1 - Home Canning
There are two ways to can your food and each is specific to the foods you are trying to preserve. With home canning, the factor that will determine how you do this is food acidity.
High acid foods such as tomatoes and most fruit can be water bath canned. Simply put, the food is placed in sterilized canning jars and the whole thing, jar and all is boiled for a certain amount of time in order to kill harmful bacteria and seal the jar to prevent spoilage. The high acidity in these types of food help a great deal in killing the bacteria and making your food safe.
Low acid foods such as vegetables, meats, and others MUST be pressure canned. A special pressure canner (not a pressure cooker) must be used for this. Given the lack of acid to help kill bacteria, a higher temperature must be attained and maintained in order to make the food safe. Pressure canners do this by increasing the temperature inside the canner. I won't get into the physics here, but that is the basic idea.
Of course, with either method of canning, different foods will have different processing times. Consult a reputable canning book such as the USDA guide to home canning or the Ball Blue Book of canning for specific instructions.
2 - Dehydrating
I'm sure you have all seen the different blog posts, youtube videos and instructables showing how to build and use a solar dehydrator. Unfortunately, due to the relative humidity levels in Canada, this simply doesn't work too well here. You will need to purchase an electric dehydrator to do this effectively and safely.
3 - Root Cellaring
Sure, building a root cellar is a lot of work. If you can't do this in an outside corner of your basement, you may need to dig one outdoors. Hiring an excavator can make this a quick and back pain free exercise, but can add expense. The whole idea is to keep food cool and humid. Again, different foods need different temperatures and humidity levels, so dividing your root cellar into two separated rooms might be a good idea.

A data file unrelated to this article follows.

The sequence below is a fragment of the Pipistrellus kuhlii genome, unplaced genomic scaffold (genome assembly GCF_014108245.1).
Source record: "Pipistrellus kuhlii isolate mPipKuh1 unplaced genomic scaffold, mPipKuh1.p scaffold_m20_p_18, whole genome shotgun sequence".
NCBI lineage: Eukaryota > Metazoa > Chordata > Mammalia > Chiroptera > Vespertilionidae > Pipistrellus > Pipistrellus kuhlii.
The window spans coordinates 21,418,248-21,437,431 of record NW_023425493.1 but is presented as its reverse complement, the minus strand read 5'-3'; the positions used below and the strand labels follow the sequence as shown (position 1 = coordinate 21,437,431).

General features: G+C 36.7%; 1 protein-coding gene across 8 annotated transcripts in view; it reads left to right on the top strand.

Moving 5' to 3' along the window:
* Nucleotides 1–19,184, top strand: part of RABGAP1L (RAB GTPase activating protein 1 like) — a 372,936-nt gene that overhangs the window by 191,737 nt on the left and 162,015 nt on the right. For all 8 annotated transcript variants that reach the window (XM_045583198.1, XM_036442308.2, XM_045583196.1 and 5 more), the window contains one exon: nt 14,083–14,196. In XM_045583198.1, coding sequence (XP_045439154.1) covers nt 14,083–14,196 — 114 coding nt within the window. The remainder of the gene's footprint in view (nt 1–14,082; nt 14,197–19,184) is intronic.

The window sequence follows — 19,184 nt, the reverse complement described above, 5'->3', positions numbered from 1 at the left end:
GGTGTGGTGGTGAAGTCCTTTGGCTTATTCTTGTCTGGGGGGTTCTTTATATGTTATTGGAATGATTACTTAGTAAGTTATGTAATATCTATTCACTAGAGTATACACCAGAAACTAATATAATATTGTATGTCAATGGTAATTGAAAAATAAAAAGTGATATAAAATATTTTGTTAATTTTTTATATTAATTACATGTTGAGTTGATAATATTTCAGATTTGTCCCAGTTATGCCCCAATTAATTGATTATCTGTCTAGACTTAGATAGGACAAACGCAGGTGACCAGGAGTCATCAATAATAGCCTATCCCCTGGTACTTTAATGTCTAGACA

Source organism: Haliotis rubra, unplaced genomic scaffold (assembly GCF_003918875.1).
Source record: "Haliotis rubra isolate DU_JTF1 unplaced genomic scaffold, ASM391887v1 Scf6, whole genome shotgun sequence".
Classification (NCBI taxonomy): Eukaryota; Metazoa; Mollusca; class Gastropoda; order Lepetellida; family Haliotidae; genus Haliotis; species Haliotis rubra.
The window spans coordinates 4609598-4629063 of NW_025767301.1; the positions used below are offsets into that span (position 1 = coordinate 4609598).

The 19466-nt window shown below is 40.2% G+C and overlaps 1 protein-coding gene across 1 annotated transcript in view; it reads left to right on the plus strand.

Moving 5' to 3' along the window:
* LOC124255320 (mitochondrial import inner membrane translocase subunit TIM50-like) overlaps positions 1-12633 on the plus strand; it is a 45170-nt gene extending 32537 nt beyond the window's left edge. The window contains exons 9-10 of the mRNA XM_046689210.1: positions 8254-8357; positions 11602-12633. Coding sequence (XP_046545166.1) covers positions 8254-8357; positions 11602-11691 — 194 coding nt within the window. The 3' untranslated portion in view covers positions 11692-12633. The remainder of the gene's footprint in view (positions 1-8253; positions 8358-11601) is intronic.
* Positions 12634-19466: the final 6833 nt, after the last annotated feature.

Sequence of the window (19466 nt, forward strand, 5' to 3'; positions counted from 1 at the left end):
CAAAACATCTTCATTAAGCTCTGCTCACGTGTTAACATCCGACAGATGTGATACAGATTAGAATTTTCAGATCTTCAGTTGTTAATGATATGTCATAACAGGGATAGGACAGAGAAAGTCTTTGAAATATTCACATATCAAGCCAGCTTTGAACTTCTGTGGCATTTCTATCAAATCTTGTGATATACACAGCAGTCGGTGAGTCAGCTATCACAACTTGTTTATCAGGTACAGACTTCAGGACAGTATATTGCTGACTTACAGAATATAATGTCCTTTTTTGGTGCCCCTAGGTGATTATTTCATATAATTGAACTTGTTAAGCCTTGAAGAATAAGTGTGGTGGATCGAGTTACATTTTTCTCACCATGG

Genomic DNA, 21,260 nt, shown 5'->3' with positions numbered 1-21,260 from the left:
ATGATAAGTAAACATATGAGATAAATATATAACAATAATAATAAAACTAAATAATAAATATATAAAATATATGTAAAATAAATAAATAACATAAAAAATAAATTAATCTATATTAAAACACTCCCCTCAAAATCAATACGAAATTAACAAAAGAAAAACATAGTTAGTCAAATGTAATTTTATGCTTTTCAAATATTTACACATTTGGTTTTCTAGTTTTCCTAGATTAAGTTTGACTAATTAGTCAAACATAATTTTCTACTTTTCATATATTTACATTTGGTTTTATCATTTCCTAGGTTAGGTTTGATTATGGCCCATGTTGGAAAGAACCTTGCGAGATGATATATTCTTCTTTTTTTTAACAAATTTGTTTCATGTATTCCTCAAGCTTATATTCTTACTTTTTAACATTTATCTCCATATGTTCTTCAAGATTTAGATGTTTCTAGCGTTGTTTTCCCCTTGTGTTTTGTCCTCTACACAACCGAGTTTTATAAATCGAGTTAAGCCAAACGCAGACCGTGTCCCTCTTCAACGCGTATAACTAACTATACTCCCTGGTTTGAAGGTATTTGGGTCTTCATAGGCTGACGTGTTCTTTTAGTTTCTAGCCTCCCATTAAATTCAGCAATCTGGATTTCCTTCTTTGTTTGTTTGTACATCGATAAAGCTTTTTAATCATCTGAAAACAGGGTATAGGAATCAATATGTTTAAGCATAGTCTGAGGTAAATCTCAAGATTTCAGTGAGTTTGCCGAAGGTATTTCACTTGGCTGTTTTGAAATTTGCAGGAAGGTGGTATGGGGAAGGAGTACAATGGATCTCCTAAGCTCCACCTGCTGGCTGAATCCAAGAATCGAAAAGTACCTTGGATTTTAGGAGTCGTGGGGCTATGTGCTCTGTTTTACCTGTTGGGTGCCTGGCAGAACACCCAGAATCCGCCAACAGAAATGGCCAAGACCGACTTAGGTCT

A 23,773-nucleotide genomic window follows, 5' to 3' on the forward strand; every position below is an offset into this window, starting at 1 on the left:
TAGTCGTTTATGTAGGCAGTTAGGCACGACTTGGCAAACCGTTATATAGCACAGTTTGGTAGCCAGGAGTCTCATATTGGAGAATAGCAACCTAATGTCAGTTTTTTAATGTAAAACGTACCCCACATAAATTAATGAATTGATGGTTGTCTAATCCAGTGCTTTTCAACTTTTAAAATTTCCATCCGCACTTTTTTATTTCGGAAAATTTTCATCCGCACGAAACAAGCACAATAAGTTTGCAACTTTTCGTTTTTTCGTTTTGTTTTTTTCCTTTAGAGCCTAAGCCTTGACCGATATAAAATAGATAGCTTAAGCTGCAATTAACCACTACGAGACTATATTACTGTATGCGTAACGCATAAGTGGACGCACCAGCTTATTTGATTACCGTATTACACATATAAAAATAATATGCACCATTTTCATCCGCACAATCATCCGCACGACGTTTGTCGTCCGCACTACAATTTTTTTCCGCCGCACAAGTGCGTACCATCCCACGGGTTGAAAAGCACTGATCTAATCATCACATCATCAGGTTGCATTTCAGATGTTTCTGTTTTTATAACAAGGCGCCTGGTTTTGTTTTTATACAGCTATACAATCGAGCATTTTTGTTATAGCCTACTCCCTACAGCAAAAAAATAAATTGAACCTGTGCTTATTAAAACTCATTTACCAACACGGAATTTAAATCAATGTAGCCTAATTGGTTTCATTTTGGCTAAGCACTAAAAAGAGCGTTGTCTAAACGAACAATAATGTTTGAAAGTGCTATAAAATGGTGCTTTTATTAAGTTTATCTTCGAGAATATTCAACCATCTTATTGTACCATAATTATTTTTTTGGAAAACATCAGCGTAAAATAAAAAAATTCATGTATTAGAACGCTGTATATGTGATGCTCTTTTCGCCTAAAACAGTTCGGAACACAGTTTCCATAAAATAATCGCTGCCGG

The biggest advantage to root cellars is that once built, there are no additional costs for special containers and lids, nor the need for a power grid to get it working. The down side is that not all produce is suited to root cellaring. Produce such as apples, potatoes, squash, and many root vegetables do well, but don't expect a harvest of green beans to last.
There are advantages and disadvantages to all three of these storage methods and simply put, there is no one solution that will work on it's own. As with most things in life, diversity is the key and a combination of all of the above will give the best compromise to your harvest preserving needs.